You've been in a thrift store for forty-five minutes. Your shopping cart has a wobbly wheel and the overhead stereo is playing Christian rock at a decibel so grating you're certain only dogs can hear. It's hot. There are no open windows nor functioning air conditioner. A tired overhead fan circulates air so stale you can practically see through it. A older gentleman with the aroma of urine lurks in the back. You came in search of a cream cardigan, but your nerves are so frayed every cardigan looks reasonable. So you plunk down $9 for a burgundy wool version and leave.
You begin to drive home, thrilled to leave the stuffy confines of the store. But on close inspection, you notice there's a missing button on your cardigan. And a fraying hem. And a certain unidentifiable mustiness that's polluting your car. And, come to think of it, the cardigan isn't even in your size. Not only are you out nine bucks, but you now believe that thrifting is a useless endeavor best left to someone else. Thrifting sucks.
For me, Sundays are about thrifting. Well, Sunday nights are, anyway. On Sunday nights I bid adieu to my husband and children, slip on comfortable shoes, and excitedly jaunt over to one of my favorite thrift shops. While the store teems with customers during the week, it's blessedly quiet on Sunday evenings. There are no screaming infants, no slowpokes clogging up the narrow aisles, no preschoolers running in between the racks, no customers plowing through with overloaded carts. On Sundays it's just me, a few lonely cashiers, and racks and racks of clothes.
Some Sunday night thrifting excursions don't work out so well. Sometimes I roam the aisles and don't find anything interesting at all. Sometimes the store is a disorganized and disheveled mess. Sometimes it's too hot, or too cold, or downright smelly. And those are the nights I return home empty handed and a little heartbroken with my misfortune.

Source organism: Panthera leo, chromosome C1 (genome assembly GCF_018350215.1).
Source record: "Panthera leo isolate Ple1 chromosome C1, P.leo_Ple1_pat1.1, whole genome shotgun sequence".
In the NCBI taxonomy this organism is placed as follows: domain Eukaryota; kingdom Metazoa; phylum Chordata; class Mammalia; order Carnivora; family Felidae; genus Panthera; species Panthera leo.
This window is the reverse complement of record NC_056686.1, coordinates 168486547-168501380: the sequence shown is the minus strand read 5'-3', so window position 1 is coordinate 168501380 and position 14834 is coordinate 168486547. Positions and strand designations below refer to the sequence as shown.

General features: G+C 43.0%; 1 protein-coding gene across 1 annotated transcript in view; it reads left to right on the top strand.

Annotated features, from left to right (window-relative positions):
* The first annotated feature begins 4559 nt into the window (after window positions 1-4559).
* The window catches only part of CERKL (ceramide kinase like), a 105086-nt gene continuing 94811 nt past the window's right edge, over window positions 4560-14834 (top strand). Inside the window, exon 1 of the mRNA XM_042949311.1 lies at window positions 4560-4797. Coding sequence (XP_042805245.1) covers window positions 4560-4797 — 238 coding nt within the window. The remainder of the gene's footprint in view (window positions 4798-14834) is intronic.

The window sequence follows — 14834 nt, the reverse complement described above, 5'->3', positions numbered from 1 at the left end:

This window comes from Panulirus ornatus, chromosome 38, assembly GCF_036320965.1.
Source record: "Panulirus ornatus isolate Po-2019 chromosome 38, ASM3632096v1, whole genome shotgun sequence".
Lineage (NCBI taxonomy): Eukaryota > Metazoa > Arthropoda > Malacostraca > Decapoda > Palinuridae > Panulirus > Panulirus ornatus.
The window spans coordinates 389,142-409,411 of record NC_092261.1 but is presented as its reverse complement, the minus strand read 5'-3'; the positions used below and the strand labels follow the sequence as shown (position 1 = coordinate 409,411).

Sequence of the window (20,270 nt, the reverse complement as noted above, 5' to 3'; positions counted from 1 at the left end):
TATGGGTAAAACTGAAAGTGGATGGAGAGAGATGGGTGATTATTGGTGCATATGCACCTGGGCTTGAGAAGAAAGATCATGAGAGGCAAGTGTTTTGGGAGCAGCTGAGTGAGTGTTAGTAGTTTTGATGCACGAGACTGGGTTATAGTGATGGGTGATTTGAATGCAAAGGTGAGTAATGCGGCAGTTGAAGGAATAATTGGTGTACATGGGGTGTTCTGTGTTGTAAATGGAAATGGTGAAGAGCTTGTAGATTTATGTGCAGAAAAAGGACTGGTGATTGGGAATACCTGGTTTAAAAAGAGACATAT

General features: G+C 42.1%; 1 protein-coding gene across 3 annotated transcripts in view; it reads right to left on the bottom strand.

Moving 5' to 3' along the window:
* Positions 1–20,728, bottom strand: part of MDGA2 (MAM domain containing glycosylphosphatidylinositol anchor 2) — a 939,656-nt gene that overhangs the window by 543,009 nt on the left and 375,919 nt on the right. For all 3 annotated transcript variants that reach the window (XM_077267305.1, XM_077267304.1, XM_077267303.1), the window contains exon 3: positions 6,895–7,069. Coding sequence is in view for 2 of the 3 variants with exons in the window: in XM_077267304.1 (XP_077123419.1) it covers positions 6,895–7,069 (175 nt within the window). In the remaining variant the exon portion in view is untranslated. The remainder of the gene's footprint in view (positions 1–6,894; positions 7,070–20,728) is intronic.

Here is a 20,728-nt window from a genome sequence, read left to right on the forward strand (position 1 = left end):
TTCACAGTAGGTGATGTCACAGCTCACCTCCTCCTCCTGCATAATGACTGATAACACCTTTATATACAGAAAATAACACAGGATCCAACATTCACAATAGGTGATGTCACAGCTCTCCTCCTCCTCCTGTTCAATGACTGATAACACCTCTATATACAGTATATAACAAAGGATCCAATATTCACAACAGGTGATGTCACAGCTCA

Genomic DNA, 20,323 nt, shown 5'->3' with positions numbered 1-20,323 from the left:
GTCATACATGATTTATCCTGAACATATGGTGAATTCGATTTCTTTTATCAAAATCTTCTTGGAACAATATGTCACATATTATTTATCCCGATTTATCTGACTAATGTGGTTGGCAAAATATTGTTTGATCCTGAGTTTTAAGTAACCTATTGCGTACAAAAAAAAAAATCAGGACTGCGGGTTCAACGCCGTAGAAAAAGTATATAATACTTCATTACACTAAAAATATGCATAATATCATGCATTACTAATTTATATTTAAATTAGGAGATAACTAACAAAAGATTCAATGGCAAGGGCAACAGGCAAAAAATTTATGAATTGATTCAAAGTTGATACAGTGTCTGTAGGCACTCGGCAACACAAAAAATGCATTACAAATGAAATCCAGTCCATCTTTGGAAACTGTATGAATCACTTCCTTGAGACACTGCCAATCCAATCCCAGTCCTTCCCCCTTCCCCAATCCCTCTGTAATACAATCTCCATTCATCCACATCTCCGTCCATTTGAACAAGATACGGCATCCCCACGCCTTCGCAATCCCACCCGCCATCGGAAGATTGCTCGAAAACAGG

Thrifting is a game of patience and chance. The unpredictable nature of thrift stores, with their revolving merchandise, eclectic customer base and somewhat chaotic environment make it much more likely that you'll leave empty handed than with an enticing new purchase. And it is this very unpredictable nature, and unknown possibilities that thrift stores offer, that makes thrifting such a challenge.
I believe that the only way to find real thrifting success is to embrace the process. That means we accept the possibility that we might find failure. We welcome the notion that we could be in a store for an hour (or more.) We face the likelihood of long lines, of sneezing fits, of indecipherable stains on clothing we may come in contact with, of close quarters with people we might be uncomfortable with.
We accept it, and come back for more.
So allow yourself to walk away empty handed. Ending a long thrifting excursion without a purchase smacks of defeat. But it's important to keep in mind that this is not an indicator of overall success. The store that leaves you high and dry one week might provide an epic score the following week. Furthermore, even a nine dollar purchase is wasted money if the item wasn't what you were looking for in the first place.
And be patient: Yes, today's effort might have been for naught. The store may have been crowded and hot, items scattered and disorganized. But this is not a sign that you should stop thrifting. Take a break, but come back.
Have you ever gotten discouraged while thrifting? Has this prevented you from coming back? What are the worst challenges you've faced while thrifting?